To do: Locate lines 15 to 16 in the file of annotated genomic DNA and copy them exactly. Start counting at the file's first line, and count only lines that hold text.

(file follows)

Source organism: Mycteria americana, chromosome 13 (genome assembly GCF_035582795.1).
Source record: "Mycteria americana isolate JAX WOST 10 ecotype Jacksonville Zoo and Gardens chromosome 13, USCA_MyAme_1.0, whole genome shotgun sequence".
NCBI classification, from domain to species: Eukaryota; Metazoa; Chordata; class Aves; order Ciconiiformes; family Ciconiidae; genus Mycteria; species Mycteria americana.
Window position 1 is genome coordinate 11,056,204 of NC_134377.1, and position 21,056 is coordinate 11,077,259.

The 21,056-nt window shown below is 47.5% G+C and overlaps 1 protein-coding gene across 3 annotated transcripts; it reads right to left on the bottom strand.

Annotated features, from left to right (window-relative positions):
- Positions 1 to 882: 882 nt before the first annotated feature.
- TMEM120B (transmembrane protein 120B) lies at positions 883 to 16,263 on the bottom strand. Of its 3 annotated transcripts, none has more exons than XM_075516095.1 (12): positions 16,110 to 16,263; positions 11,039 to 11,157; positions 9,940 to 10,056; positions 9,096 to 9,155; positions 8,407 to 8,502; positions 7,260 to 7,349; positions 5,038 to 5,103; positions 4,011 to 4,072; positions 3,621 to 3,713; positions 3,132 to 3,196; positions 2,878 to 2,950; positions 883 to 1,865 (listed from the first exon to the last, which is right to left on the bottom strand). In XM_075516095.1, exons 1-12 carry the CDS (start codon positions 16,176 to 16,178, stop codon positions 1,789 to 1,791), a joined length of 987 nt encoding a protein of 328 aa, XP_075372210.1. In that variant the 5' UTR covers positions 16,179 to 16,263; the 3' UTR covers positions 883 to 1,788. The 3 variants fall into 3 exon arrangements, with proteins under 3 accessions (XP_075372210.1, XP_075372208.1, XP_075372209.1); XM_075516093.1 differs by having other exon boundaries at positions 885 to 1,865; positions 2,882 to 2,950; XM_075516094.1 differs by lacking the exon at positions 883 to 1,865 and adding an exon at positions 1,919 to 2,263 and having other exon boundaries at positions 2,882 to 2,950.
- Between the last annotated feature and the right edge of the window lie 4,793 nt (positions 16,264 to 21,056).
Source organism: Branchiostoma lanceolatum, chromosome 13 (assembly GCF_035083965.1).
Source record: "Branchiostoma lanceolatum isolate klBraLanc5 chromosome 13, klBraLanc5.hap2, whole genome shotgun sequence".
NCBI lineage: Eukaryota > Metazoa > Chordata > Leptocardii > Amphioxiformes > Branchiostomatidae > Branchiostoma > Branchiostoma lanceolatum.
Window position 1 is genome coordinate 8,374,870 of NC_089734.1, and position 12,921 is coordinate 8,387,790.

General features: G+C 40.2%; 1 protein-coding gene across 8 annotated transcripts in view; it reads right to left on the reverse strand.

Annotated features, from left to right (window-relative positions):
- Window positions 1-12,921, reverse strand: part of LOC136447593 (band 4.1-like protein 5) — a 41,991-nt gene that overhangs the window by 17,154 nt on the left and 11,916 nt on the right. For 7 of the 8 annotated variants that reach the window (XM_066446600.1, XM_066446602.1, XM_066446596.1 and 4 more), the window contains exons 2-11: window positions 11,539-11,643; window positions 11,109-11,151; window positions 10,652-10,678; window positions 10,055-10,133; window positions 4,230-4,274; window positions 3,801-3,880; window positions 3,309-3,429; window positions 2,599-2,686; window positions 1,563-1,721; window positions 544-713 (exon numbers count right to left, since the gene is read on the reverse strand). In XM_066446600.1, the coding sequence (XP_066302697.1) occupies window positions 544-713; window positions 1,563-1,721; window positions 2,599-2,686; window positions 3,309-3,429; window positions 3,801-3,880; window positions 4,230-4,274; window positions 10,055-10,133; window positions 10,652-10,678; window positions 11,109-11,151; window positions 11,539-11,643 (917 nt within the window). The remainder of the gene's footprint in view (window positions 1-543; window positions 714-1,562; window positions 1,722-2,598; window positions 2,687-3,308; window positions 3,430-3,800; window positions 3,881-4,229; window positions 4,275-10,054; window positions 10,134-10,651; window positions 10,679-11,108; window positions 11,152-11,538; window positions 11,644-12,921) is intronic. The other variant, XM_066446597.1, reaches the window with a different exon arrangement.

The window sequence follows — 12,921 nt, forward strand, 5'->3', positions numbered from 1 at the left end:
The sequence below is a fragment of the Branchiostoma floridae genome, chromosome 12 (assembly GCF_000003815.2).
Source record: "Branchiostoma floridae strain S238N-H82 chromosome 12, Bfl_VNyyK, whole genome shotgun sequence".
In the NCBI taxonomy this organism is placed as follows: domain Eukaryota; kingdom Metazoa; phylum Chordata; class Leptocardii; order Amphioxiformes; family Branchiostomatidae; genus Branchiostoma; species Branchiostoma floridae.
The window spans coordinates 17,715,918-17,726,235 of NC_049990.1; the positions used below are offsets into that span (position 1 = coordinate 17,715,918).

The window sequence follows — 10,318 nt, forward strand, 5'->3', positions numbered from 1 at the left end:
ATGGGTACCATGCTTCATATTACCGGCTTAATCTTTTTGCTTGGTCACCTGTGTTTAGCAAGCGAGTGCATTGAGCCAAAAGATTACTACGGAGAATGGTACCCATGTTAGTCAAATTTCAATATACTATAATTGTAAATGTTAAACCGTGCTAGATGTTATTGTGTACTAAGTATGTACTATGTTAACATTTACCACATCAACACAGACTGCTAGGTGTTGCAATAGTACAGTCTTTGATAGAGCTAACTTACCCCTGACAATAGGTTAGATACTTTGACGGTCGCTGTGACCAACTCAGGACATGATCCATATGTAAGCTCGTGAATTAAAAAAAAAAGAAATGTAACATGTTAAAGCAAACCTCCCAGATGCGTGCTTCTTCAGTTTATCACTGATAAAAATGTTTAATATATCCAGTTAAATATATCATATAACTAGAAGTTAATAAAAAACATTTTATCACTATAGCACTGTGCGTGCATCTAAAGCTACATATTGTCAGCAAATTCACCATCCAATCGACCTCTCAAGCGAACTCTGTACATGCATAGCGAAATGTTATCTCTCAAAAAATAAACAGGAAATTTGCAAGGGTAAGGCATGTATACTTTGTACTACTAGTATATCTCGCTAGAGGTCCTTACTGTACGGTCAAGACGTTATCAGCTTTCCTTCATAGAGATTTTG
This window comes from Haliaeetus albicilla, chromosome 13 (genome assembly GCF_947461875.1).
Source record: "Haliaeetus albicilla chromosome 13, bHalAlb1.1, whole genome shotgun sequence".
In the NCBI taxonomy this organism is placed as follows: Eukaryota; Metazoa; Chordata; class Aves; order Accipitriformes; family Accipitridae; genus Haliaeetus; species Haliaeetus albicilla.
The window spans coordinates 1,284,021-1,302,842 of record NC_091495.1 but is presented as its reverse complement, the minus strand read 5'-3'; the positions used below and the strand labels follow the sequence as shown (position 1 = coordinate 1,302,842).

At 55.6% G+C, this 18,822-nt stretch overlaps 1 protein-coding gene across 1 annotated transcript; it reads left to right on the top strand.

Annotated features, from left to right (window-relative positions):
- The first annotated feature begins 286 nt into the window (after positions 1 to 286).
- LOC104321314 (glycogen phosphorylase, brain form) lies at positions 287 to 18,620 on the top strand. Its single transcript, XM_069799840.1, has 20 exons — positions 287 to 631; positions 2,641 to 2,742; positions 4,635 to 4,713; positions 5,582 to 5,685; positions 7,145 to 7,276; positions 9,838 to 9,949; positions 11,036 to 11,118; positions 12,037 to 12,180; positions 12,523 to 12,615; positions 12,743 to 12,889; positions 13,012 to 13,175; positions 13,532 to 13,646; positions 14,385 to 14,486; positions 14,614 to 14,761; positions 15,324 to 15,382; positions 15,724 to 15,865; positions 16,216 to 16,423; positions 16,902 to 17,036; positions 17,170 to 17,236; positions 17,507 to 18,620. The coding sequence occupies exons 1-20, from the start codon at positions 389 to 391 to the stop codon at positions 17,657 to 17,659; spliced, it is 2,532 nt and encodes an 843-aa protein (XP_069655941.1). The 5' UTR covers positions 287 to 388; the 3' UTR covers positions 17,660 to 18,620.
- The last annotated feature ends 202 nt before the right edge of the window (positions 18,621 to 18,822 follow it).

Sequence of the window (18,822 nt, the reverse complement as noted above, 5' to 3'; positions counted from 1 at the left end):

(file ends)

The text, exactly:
Annotated features, from left to right (window-relative positions):
- Window positions 1-12,921, reverse strand: part of LOC136447593 (band 4.1-like protein 5) — a 41,991-nt gene that overhangs the window by 17,154 nt on the left and 11,916 nt on the right. For 7 of the 8 annotated variants that reach the window (XM_066446600.1, XM_066446602.1, XM_066446596.1 and 4 more), the window contains exons 2-11: window positions 11,539-11,643; window positions 11,109-11,151; window positions 10,652-10,678; window positions 10,055-10,133; window positions 4,230-4,274; window positions 3,801-3,880; window positions 3,309-3,429; window positions 2,599-2,686; window positions 1,563-1,721; window positions 544-713 (exon numbers count right to left, since the gene is read on the reverse strand). In XM_066446600.1, the coding sequence (XP_066302697.1) occupies window positions 544-713; window positions 1,563-1,721; window positions 2,599-2,686; window positions 3,309-3,429; window positions 3,801-3,880; window positions 4,230-4,274; window positions 10,055-10,133; window positions 10,652-10,678; window positions 11,109-11,151; window positions 11,539-11,643 (917 nt within the window). The remainder of the gene's footprint in view (window positions 1-543; window positions 714-1,562; window positions 1,722-2,598; window positions 2,687-3,308; window positions 3,430-3,800; window positions 3,881-4,229; window positions 4,275-10,054; window positions 10,134-10,651; window positions 10,679-11,108; window positions 11,152-11,538; window positions 11,644-12,921) is intronic. The other variant, XM_066446597.1, reaches the window with a different exon arrangement.